Don’t let that halo fool you. Post-Impressionist Paul Gauguin may have mastered the art of primitivism, been a key influence in the symbolist movement and paved the way for the Synthetist style in modern art… yet this predominant painter’s road to presumably calculated artistic legend was paved with controversy.
It seems Gauguin’s art will always carry with it a story, and not the one wrought forth by a viewer’s whimsical daydream. With each Gauguin exhibition there can be heard a cry of “MYSOGYNY!”… and for incredibly valid reasons.

Self-Portrait with Halo, 1889

Gauguin’s most famous works were created whilst the artist claims to have been searching for a simpler, purer life while living in the Polynesian island of Tahiti. One must suppose “pure” is a relative term, as it is now known that during this time Gauguin acquired three native brides, aged 13, 13 and 14, whom he infected with syphilis, all the while living in a hut the artist dubbed “La Maison du Jouir.”
Did we mention that this was all after bidding adieu to (what we would call) a normal, nuclear family of a wife and five kids? Gauguin was a stock-broker before he began painting in his free time. His urge to paint led him to befriend Camille Pissarro but he apparently destroyed  that relationship as well. From Alastair Smart’s article in the Telegraph:
“He’s not a seer, he’s a schemer,” one-time mentor Camille Pissarro railed, arguing that Gauguin never really lost his capitalist streak; that with his paintings of sun-soaked islands, Gauguin was just cashing in on the Parisian bourgeoisie’s fondness for all things “other.”

Annah the Javanese, 1893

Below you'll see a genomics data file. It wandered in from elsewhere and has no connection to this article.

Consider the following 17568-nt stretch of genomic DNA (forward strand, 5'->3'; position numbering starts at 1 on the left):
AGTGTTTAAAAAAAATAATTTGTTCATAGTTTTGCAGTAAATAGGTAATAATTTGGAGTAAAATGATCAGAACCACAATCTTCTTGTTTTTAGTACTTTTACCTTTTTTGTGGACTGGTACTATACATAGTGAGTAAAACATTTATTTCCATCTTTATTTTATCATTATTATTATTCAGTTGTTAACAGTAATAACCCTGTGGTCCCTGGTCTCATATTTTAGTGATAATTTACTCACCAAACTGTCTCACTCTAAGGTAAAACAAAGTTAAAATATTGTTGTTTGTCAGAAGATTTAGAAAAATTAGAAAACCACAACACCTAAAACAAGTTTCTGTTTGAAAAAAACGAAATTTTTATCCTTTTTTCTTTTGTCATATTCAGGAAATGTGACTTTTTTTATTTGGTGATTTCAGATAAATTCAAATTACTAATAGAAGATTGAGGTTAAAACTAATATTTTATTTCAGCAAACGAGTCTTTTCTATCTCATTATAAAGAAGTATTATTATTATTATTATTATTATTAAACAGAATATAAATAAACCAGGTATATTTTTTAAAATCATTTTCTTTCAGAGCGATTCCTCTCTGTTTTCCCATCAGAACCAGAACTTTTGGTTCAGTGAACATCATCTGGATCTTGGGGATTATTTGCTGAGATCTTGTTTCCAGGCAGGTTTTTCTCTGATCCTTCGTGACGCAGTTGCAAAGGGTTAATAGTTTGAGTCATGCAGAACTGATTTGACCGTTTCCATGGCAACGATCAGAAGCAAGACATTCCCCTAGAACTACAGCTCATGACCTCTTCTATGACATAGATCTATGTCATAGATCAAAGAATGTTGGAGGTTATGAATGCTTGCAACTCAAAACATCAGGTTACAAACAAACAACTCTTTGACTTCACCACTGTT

Gauguin also spent a nine week stint in Arles painting with then-friend  Vincent Van Gogh, when he was involved in the infamous ear-shear, and there have even been claims that Gauguin was the shearer himself, but we won’t get into that here.
Regardless of his personal mishaps, Gauguin remains the first artist to achieve broad public success for primitivism – an art movement “characterized by exaggerated body proportions, animal totems, geometric designs and stark contrasts.” His unique approach to this artistic method is poignantly encapsulated  by a 2012 article in the Huffington Post:
“Gauguin’s Primitivism used flat fields of acidic and unnatural color to convey stories that bridged history, myth, legend and dream. The utopias he painted expressed mystery, desire and the dark regions of psychology. This idea of making the invisible visible helped pave the way for contemporary abstraction.”
Judge for yourselves, and enjoy (or not), Paul Gauguin’s paintings from his time in Tahiti:

And the Gold of Their Bodies, 1901

Where Do We Come From? What Are We? Where Are We Going?, 1897

What’s New, 1892

The Seed of the Areoi, 1892

The King’s Wife, 1896

A Day of No Gods, 1894

The Spirit of the Dead Watching, 1892

Nevermore, 1897

Are You Jealous?, 1892

Lacey Barrington

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